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International Stress Awareness Week 2019 – ‘Building Personal Resilience’

International Stress Awareness Week 2019 – ‘Building Personal Resilience’ Main Image

It’s almost time for International Stress Awareness Week (ISAW). The theme for ISAW 2019 (4th to 8th November) is ‘Developing Resilience’. This is a great opportunity to consider how you can increase both your personal resilience, begin to develop a more resilient team and in turn a culture of wellbeing within your organisation.

To support you in your journey we have put together our top ten tips to increasing personal resilience, derived from our flagship ‘Excelling under Pressure: Mastering Personal Resilience’ Workshop’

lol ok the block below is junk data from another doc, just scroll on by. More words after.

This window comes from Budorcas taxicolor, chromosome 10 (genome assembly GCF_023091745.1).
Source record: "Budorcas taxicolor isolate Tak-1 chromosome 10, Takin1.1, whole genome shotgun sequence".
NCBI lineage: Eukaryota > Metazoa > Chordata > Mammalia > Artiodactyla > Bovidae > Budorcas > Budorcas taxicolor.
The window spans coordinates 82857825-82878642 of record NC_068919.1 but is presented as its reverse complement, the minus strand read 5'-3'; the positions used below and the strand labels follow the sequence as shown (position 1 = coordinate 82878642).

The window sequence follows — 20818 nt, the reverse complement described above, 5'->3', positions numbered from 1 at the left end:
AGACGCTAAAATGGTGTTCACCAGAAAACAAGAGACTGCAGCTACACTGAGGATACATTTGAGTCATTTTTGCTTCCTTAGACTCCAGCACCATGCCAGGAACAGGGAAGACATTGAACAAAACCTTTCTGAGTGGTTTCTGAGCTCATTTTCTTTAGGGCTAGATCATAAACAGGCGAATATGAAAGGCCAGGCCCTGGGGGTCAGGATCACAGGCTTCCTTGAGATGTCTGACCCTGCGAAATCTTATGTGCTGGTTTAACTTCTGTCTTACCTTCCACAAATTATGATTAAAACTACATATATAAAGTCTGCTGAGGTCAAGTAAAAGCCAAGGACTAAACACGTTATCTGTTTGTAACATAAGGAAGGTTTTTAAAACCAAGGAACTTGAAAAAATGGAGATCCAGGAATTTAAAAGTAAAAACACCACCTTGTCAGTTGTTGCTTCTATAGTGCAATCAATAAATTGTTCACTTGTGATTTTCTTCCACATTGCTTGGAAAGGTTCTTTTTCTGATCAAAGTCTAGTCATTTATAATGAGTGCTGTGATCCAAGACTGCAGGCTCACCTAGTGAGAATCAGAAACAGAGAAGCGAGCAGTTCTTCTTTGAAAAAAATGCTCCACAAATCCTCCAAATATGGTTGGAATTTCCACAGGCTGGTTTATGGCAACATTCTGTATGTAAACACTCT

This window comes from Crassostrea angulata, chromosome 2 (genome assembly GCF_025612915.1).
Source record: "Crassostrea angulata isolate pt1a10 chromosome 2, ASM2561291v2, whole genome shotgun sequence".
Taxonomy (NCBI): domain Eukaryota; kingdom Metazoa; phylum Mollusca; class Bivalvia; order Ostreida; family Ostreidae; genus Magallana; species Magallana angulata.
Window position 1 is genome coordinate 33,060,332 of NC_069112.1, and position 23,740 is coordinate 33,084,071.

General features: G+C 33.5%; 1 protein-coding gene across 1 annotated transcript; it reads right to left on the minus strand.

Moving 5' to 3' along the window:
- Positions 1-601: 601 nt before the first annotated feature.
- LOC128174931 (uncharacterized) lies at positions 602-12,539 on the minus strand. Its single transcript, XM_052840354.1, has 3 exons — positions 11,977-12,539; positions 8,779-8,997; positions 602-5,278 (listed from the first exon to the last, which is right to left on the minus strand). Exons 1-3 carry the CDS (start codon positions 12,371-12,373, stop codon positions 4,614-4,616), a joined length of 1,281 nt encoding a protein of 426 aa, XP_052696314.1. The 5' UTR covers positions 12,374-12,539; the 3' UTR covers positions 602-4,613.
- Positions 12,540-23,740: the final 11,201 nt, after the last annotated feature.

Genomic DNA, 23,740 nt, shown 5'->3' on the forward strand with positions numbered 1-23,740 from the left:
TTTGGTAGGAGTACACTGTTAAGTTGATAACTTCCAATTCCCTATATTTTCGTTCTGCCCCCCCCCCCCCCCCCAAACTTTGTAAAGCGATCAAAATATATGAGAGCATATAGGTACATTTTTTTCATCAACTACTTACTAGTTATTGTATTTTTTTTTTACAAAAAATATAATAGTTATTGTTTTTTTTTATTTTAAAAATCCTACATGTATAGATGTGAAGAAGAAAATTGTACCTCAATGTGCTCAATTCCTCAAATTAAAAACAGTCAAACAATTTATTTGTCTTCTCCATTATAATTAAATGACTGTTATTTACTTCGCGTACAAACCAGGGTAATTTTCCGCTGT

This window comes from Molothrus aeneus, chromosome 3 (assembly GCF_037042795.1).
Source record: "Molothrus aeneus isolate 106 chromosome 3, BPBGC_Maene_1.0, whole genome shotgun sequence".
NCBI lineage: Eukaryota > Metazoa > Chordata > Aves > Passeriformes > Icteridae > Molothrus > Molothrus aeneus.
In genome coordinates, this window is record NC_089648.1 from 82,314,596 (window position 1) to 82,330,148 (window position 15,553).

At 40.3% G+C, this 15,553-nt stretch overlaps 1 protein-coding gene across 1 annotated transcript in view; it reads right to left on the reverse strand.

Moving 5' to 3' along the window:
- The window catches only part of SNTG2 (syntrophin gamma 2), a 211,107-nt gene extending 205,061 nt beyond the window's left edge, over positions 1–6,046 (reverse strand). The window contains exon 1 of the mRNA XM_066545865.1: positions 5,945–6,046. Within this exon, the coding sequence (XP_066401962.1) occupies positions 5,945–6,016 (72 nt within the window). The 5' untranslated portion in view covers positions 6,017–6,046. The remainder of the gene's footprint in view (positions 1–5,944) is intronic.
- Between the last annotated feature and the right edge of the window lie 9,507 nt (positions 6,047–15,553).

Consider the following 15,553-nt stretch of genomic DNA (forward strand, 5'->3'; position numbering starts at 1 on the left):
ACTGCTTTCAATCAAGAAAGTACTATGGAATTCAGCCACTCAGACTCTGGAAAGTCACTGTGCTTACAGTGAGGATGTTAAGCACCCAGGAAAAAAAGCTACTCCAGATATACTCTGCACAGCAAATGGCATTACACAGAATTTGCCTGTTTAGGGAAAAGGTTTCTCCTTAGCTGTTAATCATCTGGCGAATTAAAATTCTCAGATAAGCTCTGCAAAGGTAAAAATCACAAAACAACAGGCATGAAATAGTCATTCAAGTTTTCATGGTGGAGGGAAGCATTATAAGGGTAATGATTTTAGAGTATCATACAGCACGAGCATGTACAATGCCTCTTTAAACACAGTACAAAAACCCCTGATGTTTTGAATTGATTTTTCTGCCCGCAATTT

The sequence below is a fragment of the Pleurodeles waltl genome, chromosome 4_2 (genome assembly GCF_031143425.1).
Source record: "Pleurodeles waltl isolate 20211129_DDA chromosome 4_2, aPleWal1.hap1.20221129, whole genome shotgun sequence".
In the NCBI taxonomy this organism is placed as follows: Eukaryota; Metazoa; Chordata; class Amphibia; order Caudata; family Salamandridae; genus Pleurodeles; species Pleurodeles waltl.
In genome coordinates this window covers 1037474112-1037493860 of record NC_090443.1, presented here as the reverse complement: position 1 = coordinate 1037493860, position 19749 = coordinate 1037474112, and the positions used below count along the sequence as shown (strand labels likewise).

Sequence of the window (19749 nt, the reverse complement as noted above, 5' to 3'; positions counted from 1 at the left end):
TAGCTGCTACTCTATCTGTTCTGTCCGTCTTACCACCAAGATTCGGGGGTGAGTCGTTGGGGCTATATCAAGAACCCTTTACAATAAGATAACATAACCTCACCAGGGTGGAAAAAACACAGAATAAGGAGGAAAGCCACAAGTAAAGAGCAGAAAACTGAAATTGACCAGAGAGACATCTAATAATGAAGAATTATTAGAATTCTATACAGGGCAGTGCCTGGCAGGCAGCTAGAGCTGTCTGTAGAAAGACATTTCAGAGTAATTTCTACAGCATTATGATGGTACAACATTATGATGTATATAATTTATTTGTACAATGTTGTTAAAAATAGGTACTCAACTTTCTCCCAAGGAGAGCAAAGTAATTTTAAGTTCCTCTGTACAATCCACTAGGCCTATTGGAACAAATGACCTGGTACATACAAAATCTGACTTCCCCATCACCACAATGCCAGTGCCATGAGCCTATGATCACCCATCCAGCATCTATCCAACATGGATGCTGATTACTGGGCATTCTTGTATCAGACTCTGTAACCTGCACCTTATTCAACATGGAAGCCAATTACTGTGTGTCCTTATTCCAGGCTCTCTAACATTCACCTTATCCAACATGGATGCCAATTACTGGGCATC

Resilience refers to how well you can cope with and bounce back from the inevitable challenges of life. It is the difference between handling pressure and losing your cool. Resilient people tend to be less impacted by challenging circumstances, maintain a more positive outlook and cope with stress more effectively. Is this nature or nurture? Studies have shown some people are naturally more resilient, however resilience is also a trait that can be developed.

Whether or not you are experiencing a tough time now or you want to better equip yourself to cope with the ever increasing demands of modern life, we trust you will find our five top tips to ‘Mastering Personal Resilience’ useful:


Imagine a bridge that has too much weight and load applied to it. Regardless of how well constructed the bridge is, if the ‘demand’ exceeds the ‘resources’ every bridge on the planet will ultimately collapse. This is also true for every human being. Regardless of how mentally tough and resilient you are, we all have a breaking point. Recognise what the signs and symptoms are when your ‘resilience bridge’ is bowing and buckling, and consider what you can do to either alleviate the load, or strengthen the bridge with personal resilience strategies to better equip you to cope. To learn more watch this short video.